Arctic Network for sustainable tourism takes offRepresentatives from all eight arctic countries met at the end of June for a three-day intensive workshop in Finnish Lapland to help create a programme for promoting sustainable tourism in the Arctic.
The programme’s coordination committee, which consists of the State of Alaska, Alaska Wilderness Recreation & Tourism Association, Swedish Ecotourism Association, Executive Committee of Northern Norway, WWF Arctic Programme and the hosts, Kemi-Tornio Polytechnic, had invited organizations active in sustainable tourism issues in their respective countries to participate in defining a program that will bring a variety of benefits to the local tourism industry, communities and the environment in the circumpolar north. The idea had already been introduced and generally approved by the participants of the Arctic Ecotourism Conference (link) in Hemavan last April. This time, people gathered for a workshop to support the development of the idea with their experience and knowledge.
Despite the fact that there are existing projects of varying extent on national levels trying to make tourism more sustainable, this is the first initiative combining all efforts in the Arctic. "The geographic size of the program alone is unique. Only Latin America has tried something similar in tourism," said Australian Simon McArthur, the expert in sustainable tourism and ecotourism development who facilitated the international workshop.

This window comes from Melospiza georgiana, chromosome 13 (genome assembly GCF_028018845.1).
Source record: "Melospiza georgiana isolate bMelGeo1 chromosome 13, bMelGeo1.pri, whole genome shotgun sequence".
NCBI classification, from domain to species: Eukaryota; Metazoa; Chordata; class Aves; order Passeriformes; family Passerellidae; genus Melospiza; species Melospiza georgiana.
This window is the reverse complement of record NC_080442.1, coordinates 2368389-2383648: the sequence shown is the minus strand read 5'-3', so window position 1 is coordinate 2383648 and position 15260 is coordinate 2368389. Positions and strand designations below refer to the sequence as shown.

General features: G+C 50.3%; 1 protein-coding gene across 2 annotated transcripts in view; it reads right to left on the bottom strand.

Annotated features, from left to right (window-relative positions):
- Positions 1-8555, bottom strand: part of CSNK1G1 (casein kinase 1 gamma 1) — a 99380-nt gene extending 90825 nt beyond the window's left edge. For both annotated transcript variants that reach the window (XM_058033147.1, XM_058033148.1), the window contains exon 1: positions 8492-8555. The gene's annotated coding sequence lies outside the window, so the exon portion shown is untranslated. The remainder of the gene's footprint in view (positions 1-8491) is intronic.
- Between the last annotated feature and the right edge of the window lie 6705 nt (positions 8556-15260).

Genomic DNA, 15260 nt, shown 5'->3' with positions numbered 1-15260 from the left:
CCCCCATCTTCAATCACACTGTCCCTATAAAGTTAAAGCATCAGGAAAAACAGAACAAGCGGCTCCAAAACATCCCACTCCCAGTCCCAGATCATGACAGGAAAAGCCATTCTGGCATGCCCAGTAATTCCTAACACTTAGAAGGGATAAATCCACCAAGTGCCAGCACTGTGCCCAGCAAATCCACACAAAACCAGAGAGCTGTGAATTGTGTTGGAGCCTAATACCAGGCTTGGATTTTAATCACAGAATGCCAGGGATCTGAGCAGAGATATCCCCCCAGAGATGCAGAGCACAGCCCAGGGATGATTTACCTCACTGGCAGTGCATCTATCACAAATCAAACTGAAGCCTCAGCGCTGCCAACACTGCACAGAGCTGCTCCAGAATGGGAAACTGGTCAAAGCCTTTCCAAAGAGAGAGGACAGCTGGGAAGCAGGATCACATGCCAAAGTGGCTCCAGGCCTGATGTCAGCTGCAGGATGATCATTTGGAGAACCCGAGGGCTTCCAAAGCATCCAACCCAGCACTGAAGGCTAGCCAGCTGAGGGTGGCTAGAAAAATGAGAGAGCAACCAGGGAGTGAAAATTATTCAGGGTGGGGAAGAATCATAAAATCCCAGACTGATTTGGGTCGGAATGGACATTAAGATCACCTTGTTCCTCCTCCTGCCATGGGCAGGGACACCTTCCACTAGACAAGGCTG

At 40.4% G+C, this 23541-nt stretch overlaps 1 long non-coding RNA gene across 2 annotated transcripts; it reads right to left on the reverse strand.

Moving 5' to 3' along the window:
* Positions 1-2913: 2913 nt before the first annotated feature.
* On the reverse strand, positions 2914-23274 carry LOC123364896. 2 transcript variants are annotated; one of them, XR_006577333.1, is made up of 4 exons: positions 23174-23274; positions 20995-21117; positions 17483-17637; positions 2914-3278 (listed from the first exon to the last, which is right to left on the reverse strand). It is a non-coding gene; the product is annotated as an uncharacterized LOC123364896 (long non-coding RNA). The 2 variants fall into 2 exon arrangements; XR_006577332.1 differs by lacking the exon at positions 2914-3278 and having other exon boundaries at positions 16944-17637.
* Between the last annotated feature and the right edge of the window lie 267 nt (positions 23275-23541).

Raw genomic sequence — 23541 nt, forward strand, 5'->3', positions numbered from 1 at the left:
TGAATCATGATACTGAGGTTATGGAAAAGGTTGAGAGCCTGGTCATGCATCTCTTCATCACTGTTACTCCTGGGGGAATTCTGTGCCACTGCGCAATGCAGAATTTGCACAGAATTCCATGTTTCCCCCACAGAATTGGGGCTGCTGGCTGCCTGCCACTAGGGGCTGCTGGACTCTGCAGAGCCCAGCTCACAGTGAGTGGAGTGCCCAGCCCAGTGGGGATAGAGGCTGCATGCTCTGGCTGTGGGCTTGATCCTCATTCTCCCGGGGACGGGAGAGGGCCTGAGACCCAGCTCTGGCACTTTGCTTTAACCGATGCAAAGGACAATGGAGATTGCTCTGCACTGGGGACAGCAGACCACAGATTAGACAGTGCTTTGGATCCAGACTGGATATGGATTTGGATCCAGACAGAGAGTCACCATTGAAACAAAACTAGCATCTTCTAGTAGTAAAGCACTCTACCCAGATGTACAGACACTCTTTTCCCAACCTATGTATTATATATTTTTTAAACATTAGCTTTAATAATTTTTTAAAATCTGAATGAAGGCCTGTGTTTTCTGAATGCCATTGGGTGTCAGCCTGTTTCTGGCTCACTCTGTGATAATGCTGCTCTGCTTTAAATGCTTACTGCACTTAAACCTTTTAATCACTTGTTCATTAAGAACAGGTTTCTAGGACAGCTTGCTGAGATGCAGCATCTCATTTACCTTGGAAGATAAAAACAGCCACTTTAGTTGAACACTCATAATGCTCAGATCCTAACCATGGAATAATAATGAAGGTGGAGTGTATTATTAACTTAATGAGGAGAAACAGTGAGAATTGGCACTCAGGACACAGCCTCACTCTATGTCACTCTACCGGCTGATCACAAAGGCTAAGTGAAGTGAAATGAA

Another unique advantage is that the region already has a widely accepted tourism Code of Conduct to build on. The Code of Conducts for tour operators and tourists are part of the "Ten Principles for Arctic Tourism” and have been developed in a multi-stakeholder process initiated and led by the WWF Arctic Programme’s "Linking Tourism and Conservation in the Arctic" initiative.
At the end of the workshop, participants agreed on a programme framework that will assist the arctic tourism sector to adopt economically, environmentally and culturally sustainable tourism practices. Providing information about the benefits of sustainable practices and tools that help to implement these in the daily operations of mainly small – and medium-sized tourism businesses will be the main means of achieving this goal.
However, the programme does not focus on knowledge-transfer alone as tourists also have to be made aware of the available alternatives to mainstream tourism. A market recognition scheme, such as a certification or labeling system, will be developed which recognizes businesses for proven sustainable practices and helps consumers to choose a quality and low impact vacation.